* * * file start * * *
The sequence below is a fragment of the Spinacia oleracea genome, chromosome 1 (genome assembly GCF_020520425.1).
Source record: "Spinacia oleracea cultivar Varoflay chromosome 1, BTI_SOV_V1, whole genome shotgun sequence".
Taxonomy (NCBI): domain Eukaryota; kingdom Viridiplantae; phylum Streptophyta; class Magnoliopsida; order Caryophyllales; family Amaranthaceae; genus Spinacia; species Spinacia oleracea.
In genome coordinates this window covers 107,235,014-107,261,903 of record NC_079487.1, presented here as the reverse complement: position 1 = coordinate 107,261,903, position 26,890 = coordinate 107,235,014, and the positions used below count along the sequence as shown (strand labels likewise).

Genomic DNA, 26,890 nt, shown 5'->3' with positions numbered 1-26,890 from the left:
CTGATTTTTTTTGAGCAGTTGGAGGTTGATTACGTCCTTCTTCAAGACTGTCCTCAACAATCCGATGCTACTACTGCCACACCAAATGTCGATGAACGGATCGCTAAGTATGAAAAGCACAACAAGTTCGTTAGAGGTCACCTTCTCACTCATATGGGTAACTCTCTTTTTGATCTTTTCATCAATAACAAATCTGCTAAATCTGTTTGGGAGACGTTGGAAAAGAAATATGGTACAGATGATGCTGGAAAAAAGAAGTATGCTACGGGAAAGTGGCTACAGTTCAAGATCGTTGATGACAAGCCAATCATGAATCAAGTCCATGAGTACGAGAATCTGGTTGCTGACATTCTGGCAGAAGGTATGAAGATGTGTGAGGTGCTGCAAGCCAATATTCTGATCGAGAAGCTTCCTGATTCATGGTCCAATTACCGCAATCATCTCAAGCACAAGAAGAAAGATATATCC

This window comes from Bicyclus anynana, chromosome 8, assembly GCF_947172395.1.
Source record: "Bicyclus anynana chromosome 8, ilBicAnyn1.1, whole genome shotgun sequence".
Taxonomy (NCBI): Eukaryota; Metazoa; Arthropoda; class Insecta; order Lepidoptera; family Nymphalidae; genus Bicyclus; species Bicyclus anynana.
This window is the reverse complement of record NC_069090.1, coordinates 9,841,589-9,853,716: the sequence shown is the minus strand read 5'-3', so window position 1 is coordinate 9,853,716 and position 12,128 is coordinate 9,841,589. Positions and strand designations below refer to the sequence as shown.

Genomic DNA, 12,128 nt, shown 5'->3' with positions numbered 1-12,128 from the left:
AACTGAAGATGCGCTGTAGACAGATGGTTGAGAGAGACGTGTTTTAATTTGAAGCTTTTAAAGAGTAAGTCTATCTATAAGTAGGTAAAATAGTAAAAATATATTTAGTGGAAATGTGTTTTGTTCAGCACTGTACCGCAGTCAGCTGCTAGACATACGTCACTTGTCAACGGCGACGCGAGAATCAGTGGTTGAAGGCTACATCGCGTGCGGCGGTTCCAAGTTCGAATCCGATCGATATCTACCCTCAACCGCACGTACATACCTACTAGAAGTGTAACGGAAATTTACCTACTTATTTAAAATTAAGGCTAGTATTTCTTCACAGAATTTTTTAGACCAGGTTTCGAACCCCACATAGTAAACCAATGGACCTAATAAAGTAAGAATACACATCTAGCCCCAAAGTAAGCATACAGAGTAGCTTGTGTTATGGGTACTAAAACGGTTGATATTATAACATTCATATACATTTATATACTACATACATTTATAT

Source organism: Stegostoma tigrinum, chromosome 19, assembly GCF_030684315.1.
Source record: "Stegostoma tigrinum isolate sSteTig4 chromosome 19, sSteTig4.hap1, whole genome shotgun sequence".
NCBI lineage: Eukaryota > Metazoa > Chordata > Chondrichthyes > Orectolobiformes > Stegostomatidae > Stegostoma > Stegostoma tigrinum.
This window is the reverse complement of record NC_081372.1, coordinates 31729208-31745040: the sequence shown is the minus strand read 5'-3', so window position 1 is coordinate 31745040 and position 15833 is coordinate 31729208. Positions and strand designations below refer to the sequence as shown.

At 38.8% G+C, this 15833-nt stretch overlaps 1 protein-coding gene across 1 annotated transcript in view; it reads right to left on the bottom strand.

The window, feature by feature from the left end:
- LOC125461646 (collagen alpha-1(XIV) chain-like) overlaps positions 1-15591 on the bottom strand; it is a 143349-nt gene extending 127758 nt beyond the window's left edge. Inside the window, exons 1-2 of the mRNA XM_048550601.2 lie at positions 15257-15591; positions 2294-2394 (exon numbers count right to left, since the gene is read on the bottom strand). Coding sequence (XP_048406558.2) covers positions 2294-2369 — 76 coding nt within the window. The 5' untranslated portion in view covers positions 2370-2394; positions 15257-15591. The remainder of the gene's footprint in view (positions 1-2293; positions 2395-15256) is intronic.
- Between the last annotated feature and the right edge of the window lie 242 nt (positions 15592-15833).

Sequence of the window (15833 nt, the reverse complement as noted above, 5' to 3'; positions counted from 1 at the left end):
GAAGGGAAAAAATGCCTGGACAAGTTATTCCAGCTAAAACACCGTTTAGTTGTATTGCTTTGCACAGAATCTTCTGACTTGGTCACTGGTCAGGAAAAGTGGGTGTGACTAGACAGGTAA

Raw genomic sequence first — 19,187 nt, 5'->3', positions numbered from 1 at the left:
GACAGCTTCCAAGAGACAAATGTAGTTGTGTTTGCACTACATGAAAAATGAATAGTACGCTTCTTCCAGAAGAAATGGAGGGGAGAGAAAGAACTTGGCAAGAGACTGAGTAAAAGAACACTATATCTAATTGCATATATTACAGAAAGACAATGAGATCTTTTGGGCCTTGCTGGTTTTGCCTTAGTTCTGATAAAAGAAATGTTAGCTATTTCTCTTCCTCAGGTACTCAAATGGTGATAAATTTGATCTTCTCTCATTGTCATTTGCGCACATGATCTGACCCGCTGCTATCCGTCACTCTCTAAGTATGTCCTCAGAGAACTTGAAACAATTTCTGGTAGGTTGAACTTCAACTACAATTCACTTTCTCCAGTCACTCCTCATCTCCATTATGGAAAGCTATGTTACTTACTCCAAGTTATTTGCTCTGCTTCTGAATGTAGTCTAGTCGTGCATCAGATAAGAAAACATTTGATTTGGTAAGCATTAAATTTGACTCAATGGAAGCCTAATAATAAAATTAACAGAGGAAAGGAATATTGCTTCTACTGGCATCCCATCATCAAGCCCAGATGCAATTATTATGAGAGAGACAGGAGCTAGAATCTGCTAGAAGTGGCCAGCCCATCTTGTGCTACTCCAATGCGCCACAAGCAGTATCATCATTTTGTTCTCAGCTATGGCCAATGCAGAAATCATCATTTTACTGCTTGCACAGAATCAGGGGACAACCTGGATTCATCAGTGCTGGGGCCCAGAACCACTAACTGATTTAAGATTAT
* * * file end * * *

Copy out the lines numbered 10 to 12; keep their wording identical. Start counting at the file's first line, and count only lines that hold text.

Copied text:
This window is the reverse complement of record NC_069090.1, coordinates 9,841,589-9,853,716: the sequence shown is the minus strand read 5'-3', so window position 1 is coordinate 9,853,716 and position 12,128 is coordinate 9,841,589. Positions and strand designations below refer to the sequence as shown.

Genomic DNA, 12,128 nt, shown 5'->3' with positions numbered 1-12,128 from the left:
AACTGAAGATGCGCTGTAGACAGATGGTTGAGAGAGACGTGTTTTAATTTGAAGCTTTTAAAGAGTAAGTCTATCTATAAGTAGGTAAAATAGTAAAAATATATTTAGTGGAAATGTGTTTTGTTCAGCACTGTACCGCAGTCAGCTGCTAGACATACGTCACTTGTCAACGGCGACGCGAGAATCAGTGGTTGAAGGCTACATCGCGTGCGGCGGTTCCAAGTTCGAATCCGATCGATATCTACCCTCAACCGCACGTACATACCTACTAGAAGTGTAACGGAAATTTACCTACTTATTTAAAATTAAGGCTAGTATTTCTTCACAGAATTTTTTAGACCAGGTTTCGAACCCCACATAGTAAACCAATGGACCTAATAAAGTAAGAATACACATCTAGCCCCAAAGTAAGCATACAGAGTAGCTTGTGTTATGGGTACTAAAACGGTTGATATTATAACATTCATATACATTTATATACTACATACATTTATAT